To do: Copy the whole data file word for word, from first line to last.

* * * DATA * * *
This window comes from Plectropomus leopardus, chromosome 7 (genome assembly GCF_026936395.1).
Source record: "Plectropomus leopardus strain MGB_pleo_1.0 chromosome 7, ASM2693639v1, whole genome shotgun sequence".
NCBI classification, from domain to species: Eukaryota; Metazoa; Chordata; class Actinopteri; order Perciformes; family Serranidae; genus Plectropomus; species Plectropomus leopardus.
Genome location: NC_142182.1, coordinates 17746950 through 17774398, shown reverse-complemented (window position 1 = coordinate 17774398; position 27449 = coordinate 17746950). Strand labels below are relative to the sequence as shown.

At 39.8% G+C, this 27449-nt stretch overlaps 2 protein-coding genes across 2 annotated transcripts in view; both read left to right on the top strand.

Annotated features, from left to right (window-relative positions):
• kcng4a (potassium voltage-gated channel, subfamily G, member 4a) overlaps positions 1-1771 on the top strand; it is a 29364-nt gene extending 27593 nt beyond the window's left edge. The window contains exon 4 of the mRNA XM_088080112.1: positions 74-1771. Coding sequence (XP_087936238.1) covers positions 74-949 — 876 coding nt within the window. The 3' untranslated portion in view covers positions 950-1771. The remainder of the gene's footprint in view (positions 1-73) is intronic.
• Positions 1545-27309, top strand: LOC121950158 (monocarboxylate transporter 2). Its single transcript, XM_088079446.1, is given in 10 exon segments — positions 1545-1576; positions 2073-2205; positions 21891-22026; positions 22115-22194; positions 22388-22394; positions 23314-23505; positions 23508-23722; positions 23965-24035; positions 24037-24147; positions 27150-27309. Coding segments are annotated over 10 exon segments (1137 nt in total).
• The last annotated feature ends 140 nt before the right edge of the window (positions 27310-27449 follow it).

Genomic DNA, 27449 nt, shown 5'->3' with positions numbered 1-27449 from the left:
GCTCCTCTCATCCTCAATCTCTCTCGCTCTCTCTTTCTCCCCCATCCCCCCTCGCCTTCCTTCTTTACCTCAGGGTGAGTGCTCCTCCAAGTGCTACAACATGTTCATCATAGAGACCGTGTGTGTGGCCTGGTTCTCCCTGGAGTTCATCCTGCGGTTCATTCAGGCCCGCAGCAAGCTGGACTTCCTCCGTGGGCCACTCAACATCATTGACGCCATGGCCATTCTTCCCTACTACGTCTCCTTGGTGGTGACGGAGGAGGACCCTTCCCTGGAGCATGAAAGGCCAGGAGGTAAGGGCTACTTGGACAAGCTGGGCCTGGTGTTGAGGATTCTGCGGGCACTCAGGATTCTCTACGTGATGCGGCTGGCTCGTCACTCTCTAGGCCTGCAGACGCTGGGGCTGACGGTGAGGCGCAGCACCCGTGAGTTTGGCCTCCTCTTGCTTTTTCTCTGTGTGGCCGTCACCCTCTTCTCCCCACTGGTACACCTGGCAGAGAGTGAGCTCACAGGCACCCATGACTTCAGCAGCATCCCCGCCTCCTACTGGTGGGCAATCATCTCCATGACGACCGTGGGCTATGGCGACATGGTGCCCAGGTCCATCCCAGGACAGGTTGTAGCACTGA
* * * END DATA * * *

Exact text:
This window comes from Plectropomus leopardus, chromosome 7 (genome assembly GCF_026936395.1).
Source record: "Plectropomus leopardus strain MGB_pleo_1.0 chromosome 7, ASM2693639v1, whole genome shotgun sequence".
NCBI classification, from domain to species: Eukaryota; Metazoa; Chordata; class Actinopteri; order Perciformes; family Serranidae; genus Plectropomus; species Plectropomus leopardus.
Genome location: NC_142182.1, coordinates 17746950 through 17774398, shown reverse-complemented (window position 1 = coordinate 17774398; position 27449 = coordinate 17746950). Strand labels below are relative to the sequence as shown.

At 39.8% G+C, this 27449-nt stretch overlaps 2 protein-coding genes across 2 annotated transcripts in view; both read left to right on the top strand.

Annotated features, from left to right (window-relative positions):
• kcng4a (potassium voltage-gated channel, subfamily G, member 4a) overlaps positions 1-1771 on the top strand; it is a 29364-nt gene extending 27593 nt beyond the window's left edge. The window contains exon 4 of the mRNA XM_088080112.1: positions 74-1771. Coding sequence (XP_087936238.1) covers positions 74-949 — 876 coding nt within the window. The 3' untranslated portion in view covers positions 950-1771. The remainder of the gene's footprint in view (positions 1-73) is intronic.
• Positions 1545-27309, top strand: LOC121950158 (monocarboxylate transporter 2). Its single transcript, XM_088079446.1, is given in 10 exon segments — positions 1545-1576; positions 2073-2205; positions 21891-22026; positions 22115-22194; positions 22388-22394; positions 23314-23505; positions 23508-23722; positions 23965-24035; positions 24037-24147; positions 27150-27309. Coding segments are annotated over 10 exon segments (1137 nt in total).
• The last annotated feature ends 140 nt before the right edge of the window (positions 27310-27449 follow it).

Genomic DNA, 27449 nt, shown 5'->3' with positions numbered 1-27449 from the left:
GCTCCTCTCATCCTCAATCTCTCTCGCTCTCTCTTTCTCCCCCATCCCCCCTCGCCTTCCTTCTTTACCTCAGGGTGAGTGCTCCTCCAAGTGCTACAACATGTTCATCATAGAGACCGTGTGTGTGGCCTGGTTCTCCCTGGAGTTCATCCTGCGGTTCATTCAGGCCCGCAGCAAGCTGGACTTCCTCCGTGGGCCACTCAACATCATTGACGCCATGGCCATTCTTCCCTACTACGTCTCCTTGGTGGTGACGGAGGAGGACCCTTCCCTGGAGCATGAAAGGCCAGGAGGTAAGGGCTACTTGGACAAGCTGGGCCTGGTGTTGAGGATTCTGCGGGCACTCAGGATTCTCTACGTGATGCGGCTGGCTCGTCACTCTCTAGGCCTGCAGACGCTGGGGCTGACGGTGAGGCGCAGCACCCGTGAGTTTGGCCTCCTCTTGCTTTTTCTCTGTGTGGCCGTCACCCTCTTCTCCCCACTGGTACACCTGGCAGAGAGTGAGCTCACAGGCACCCATGACTTCAGCAGCATCCCCGCCTCCTACTGGTGGGCAATCATCTCCATGACGACCGTGGGCTATGGCGACATGGTGCCCAGGTCCATCCCAGGACAGGTTGTAGCACTGA